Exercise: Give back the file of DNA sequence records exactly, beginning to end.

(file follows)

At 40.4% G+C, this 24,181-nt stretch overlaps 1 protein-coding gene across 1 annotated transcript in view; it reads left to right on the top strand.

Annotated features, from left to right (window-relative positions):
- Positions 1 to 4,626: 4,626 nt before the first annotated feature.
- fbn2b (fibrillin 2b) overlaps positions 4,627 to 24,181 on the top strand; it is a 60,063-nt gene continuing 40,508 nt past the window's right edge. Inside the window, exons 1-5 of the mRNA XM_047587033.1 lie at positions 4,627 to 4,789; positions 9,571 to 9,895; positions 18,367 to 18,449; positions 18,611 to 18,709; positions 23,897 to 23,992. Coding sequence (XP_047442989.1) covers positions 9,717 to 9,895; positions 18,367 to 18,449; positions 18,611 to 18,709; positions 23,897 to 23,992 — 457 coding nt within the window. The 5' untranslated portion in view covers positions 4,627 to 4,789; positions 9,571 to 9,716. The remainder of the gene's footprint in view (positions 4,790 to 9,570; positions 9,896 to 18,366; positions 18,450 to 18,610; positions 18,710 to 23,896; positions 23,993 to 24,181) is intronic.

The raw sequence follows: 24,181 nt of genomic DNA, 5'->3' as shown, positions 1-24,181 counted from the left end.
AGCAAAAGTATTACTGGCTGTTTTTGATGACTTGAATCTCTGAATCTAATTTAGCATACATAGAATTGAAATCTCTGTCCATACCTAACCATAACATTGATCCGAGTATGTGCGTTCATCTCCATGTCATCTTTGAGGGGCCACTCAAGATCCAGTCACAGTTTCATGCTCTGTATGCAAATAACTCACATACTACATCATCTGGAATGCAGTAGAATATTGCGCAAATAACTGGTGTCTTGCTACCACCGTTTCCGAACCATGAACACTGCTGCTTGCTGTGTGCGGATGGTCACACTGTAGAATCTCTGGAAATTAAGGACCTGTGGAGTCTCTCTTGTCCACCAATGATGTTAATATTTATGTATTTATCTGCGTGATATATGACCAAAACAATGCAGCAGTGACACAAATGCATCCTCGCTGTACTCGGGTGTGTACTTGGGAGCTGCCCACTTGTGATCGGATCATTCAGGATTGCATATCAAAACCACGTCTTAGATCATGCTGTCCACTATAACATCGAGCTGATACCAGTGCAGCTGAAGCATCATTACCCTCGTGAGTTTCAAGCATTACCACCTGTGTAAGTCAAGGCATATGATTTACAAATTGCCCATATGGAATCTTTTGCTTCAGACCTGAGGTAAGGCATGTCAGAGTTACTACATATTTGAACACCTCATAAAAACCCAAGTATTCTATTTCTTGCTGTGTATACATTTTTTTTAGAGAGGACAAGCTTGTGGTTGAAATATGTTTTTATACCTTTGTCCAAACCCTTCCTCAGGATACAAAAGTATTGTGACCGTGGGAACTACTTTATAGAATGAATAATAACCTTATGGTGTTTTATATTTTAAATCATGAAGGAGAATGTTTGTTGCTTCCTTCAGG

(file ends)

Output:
At 40.4% G+C, this 24,181-nt stretch overlaps 1 protein-coding gene across 1 annotated transcript in view; it reads left to right on the top strand.

Annotated features, from left to right (window-relative positions):
- Positions 1 to 4,626: 4,626 nt before the first annotated feature.
- fbn2b (fibrillin 2b) overlaps positions 4,627 to 24,181 on the top strand; it is a 60,063-nt gene continuing 40,508 nt past the window's right edge. Inside the window, exons 1-5 of the mRNA XM_047587033.1 lie at positions 4,627 to 4,789; positions 9,571 to 9,895; positions 18,367 to 18,449; positions 18,611 to 18,709; positions 23,897 to 23,992. Coding sequence (XP_047442989.1) covers positions 9,717 to 9,895; positions 18,367 to 18,449; positions 18,611 to 18,709; positions 23,897 to 23,992 — 457 coding nt within the window. The 5' untranslated portion in view covers positions 4,627 to 4,789; positions 9,571 to 9,716. The remainder of the gene's footprint in view (positions 4,790 to 9,570; positions 9,896 to 18,366; positions 18,450 to 18,610; positions 18,710 to 23,896; positions 23,993 to 24,181) is intronic.

The raw sequence follows: 24,181 nt of genomic DNA, 5'->3' as shown, positions 1-24,181 counted from the left end.
AGCAAAAGTATTACTGGCTGTTTTTGATGACTTGAATCTCTGAATCTAATTTAGCATACATAGAATTGAAATCTCTGTCCATACCTAACCATAACATTGATCCGAGTATGTGCGTTCATCTCCATGTCATCTTTGAGGGGCCACTCAAGATCCAGTCACAGTTTCATGCTCTGTATGCAAATAACTCACATACTACATCATCTGGAATGCAGTAGAATATTGCGCAAATAACTGGTGTCTTGCTACCACCGTTTCCGAACCATGAACACTGCTGCTTGCTGTGTGCGGATGGTCACACTGTAGAATCTCTGGAAATTAAGGACCTGTGGAGTCTCTCTTGTCCACCAATGATGTTAATATTTATGTATTTATCTGCGTGATATATGACCAAAACAATGCAGCAGTGACACAAATGCATCCTCGCTGTACTCGGGTGTGTACTTGGGAGCTGCCCACTTGTGATCGGATCATTCAGGATTGCATATCAAAACCACGTCTTAGATCATGCTGTCCACTATAACATCGAGCTGATACCAGTGCAGCTGAAGCATCATTACCCTCGTGAGTTTCAAGCATTACCACCTGTGTAAGTCAAGGCATATGATTTACAAATTGCCCATATGGAATCTTTTGCTTCAGACCTGAGGTAAGGCATGTCAGAGTTACTACATATTTGAACACCTCATAAAAACCCAAGTATTCTATTTCTTGCTGTGTATACATTTTTTTTAGAGAGGACAAGCTTGTGGTTGAAATATGTTTTTATACCTTTGTCCAAACCCTTCCTCAGGATACAAAAGTATTGTGACCGTGGGAACTACTTTATAGAATGAATAATAACCTTATGGTGTTTTATATTTTAAATCATGAAGGAGAATGTTTGTTGCTTCCTTCAGG